I will give an example from a recent paper That We See That Some Diagrammatic Proofs Are Perfectly Rigorous by Azzouni. It has been a common opinion since Pasch and Hilbert that proofs relying on diagrams, such as proofs in Euclid, lack in rigor because certain assumptions used in them are left implicit in the proof, and do not come up in the course of it. They are "wrapped into" the diagram, as it were. But diagrams can be misleading (All Triangles Are Isosceles fallacy is a typical illustration since Klein), the argument goes, so this tacit reliance constitutes a logical gap.
But diagrammatic proofs do not amount to visual reports about the looks of a diagram. There are rules in place for inferring from diagrams, just as there are rules in place for inferring from strings of symbols in formal proofs, which are held up as the standard of rigor. And those rules are also implicit, they are metamathematical. And if they are broken by oversight (e.g. if one confuses a conditional with its converse or reuses a variable in a universal instantiation) fallacies result.
Azzouni argues that the idea that diagrammatic proofs are non-rigorous is a case of the use/mention error. That some geometric assumptions are not mentioned explicitly when manipulating diagrams is taken to mean that they are not used there either, and there is a gap. The reason this error is appealing is that mathematicians generally tend to convert implicit metamathematical rules into explicit mathematical axioms, which creates the impression that something was missing before it was done. But the "missing" content actually has no effect on rigor. As an illustration, Azzouni uses the pictorial proof of the sum of the geometric series by subdividing a unit square into rectangles, see Proofs without Words:
"A charge that’s more likely to be sustained is that something (a great
deal, maybe) in the diagram is tacit. In particular, what’s tacit are the various
conventions about (two-dimensional) space that the success of the
diagram is trading on: that divisions of the square correspond to the fractions
of 1 that are so labeled in the diagram.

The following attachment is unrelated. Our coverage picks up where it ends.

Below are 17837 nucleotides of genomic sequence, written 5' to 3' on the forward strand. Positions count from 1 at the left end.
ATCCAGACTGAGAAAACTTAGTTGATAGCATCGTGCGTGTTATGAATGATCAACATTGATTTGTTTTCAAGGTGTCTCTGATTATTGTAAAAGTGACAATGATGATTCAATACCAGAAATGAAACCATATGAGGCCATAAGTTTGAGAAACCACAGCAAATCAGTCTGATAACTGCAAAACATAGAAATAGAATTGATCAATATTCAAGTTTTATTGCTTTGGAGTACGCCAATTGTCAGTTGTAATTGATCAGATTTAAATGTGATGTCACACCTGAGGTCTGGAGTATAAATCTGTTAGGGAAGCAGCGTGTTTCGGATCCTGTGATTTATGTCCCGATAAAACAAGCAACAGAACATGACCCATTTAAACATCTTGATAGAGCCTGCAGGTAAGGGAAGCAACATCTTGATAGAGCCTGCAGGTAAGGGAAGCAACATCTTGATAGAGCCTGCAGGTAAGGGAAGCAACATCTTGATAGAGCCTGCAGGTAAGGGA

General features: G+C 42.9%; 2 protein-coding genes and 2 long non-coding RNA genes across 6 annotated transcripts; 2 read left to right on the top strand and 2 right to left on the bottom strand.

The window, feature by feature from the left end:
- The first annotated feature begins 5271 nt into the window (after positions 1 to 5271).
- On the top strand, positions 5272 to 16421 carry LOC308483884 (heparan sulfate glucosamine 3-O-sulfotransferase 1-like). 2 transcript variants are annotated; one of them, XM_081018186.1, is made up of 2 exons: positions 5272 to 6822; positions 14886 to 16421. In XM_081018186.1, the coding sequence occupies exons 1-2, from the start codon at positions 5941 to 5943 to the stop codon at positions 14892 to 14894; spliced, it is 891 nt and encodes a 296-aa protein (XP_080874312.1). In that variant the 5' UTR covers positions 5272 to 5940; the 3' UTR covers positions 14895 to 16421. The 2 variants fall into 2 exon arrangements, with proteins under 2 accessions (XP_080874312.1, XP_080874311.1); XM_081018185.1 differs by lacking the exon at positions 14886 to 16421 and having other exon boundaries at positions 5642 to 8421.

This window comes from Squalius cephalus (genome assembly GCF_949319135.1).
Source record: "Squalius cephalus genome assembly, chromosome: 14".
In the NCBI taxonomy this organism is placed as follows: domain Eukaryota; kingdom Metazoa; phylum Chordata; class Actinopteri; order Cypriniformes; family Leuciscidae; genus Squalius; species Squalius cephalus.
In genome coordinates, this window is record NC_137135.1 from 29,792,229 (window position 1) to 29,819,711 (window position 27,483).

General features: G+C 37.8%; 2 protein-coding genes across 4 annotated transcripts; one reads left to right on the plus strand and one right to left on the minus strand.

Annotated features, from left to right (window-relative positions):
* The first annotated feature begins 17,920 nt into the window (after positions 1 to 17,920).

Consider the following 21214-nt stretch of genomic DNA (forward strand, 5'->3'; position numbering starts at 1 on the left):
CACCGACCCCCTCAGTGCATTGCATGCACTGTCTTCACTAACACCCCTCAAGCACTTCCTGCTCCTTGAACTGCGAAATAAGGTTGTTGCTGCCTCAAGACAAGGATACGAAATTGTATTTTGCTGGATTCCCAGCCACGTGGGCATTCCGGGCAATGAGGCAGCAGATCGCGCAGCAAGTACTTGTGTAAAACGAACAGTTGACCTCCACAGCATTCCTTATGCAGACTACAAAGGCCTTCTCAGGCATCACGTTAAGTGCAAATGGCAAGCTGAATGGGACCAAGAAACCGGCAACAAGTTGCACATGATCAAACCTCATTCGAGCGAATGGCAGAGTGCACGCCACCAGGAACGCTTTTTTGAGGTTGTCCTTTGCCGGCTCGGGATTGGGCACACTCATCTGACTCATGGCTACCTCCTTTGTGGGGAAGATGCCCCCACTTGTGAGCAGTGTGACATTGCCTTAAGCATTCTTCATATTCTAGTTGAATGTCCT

[...] So my suggestion is this: the respect in which the mathematical content
in a visual proof procedure is tacit amounts only to the fact that the
content in question is used and not mentioned in that proof procedure.
I’m also suggesting (and I admit this may seem odd) that the tendency
to see diagrammatic methods as not rigorous (apart from worries about
generality described in §2) ultimately boils down to a use/mention error.
The way the error proceeds is this: One senses, or is otherwise aware of,
the substantial mathematical content being used in a diagrammatic proof.
One then assumes, since this content obviously isn’t explicit (isn’t explicated
by axioms, for example), that the proof in question must involve
missing steps involving that content. But this isn’t true if that content is
playing a role enabling the proof procedure (if that content is actually
When one thinks mathematical content is missing from these diagrammatic proofs,
one mixes up use and mention: the only thing missing is meta-mathematical content. But
meta-mathematical content is also missing from ordinary language proofs—which almost
everyone agrees are rigorous. Related to this point is another one. We tacitly use our visualization faculties
to appreciate the proof-theoretic elements in diagrammatic proofs.
What goes unremarked is that we use exactly the same visualization faculties
(tacitly) to appreciate the proof-theoretic elements in language proofs